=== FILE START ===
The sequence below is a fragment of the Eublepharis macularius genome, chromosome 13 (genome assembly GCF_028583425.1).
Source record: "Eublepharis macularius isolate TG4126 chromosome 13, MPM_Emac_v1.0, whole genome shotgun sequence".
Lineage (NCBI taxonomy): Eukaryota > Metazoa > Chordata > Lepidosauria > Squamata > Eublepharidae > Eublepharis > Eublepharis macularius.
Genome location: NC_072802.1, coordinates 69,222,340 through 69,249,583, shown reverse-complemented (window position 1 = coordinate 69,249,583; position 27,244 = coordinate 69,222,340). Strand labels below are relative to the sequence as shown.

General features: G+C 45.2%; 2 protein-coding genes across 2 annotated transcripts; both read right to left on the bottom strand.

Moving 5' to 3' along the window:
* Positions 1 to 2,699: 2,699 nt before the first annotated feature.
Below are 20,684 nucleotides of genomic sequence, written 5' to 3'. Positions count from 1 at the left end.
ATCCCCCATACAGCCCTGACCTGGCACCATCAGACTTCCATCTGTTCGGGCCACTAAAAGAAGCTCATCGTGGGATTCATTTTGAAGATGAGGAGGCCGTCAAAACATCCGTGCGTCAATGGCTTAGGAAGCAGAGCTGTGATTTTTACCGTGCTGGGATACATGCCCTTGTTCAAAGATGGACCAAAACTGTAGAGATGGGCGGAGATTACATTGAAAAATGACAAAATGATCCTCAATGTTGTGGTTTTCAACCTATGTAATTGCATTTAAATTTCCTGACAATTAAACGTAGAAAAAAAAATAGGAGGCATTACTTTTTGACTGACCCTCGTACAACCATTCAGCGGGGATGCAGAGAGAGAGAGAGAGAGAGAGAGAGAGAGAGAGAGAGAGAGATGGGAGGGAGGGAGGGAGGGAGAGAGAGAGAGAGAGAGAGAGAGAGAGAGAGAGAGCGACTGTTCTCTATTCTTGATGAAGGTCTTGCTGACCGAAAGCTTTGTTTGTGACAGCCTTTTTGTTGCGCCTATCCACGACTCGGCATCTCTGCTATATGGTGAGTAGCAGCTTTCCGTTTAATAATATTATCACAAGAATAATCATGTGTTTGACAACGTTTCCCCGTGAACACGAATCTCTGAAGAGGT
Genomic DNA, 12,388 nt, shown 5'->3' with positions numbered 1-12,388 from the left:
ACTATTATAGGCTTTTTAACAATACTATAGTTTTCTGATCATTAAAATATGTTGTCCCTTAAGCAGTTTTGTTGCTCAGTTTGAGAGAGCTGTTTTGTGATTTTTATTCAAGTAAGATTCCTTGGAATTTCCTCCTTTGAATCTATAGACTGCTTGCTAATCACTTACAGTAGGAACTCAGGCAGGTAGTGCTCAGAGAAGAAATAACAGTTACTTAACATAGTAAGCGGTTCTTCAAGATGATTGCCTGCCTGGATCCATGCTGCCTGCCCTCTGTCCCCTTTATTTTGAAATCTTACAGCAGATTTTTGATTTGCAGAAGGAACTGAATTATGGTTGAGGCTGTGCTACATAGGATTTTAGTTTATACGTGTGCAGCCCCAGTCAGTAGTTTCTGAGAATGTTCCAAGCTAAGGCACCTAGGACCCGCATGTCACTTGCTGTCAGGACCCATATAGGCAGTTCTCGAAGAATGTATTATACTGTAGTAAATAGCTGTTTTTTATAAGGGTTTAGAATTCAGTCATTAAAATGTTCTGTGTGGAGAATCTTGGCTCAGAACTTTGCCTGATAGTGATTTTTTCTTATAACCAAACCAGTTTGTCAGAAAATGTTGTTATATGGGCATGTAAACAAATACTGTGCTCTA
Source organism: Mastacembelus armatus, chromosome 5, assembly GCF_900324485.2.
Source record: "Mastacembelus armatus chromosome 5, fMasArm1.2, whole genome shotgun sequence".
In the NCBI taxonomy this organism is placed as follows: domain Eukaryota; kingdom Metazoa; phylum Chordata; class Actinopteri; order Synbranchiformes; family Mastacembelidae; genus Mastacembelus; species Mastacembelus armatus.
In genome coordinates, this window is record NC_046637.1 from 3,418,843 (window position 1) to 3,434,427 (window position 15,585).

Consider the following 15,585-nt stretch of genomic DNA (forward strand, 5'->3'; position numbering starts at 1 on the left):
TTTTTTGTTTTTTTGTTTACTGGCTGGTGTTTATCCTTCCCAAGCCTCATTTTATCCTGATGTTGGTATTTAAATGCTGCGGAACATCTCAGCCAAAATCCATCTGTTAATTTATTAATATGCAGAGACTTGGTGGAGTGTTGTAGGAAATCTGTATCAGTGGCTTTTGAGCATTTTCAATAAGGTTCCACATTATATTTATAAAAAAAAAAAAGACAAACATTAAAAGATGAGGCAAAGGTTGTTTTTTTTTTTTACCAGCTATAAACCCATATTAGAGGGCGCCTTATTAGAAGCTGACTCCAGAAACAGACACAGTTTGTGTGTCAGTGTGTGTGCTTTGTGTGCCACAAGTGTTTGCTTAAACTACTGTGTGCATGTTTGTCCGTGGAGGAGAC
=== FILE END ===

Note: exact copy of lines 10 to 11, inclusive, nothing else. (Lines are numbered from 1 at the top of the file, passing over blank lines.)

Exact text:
Genomic DNA, 12,388 nt, shown 5'->3' with positions numbered 1-12,388 from the left:
ACTATTATAGGCTTTTTAACAATACTATAGTTTTCTGATCATTAAAATATGTTGTCCCTTAAGCAGTTTTGTTGCTCAGTTTGAGAGAGCTGTTTTGTGATTTTTATTCAAGTAAGATTCCTTGGAATTTCCTCCTTTGAATCTATAGACTGCTTGCTAATCACTTACAGTAGGAACTCAGGCAGGTAGTGCTCAGAGAAGAAATAACAGTTACTTAACATAGTAAGCGGTTCTTCAAGATGATTGCCTGCCTGGATCCATGCTGCCTGCCCTCTGTCCCCTTTATTTTGAAATCTTACAGCAGATTTTTGATTTGCAGAAGGAACTGAATTATGGTTGAGGCTGTGCTACATAGGATTTTAGTTTATACGTGTGCAGCCCCAGTCAGTAGTTTCTGAGAATGTTCCAAGCTAAGGCACCTAGGACCCGCATGTCACTTGCTGTCAGGACCCATATAGGCAGTTCTCGAAGAATGTATTATACTGTAGTAAATAGCTGTTTTTTATAAGGGTTTAGAATTCAGTCATTAAAATGTTCTGTGTGGAGAATCTTGGCTCAGAACTTTGCCTGATAGTGATTTTTTCTTATAACCAAACCAGTTTGTCAGAAAATGTTGTTATATGGGCATGTAAACAAATACTGTGCTCTA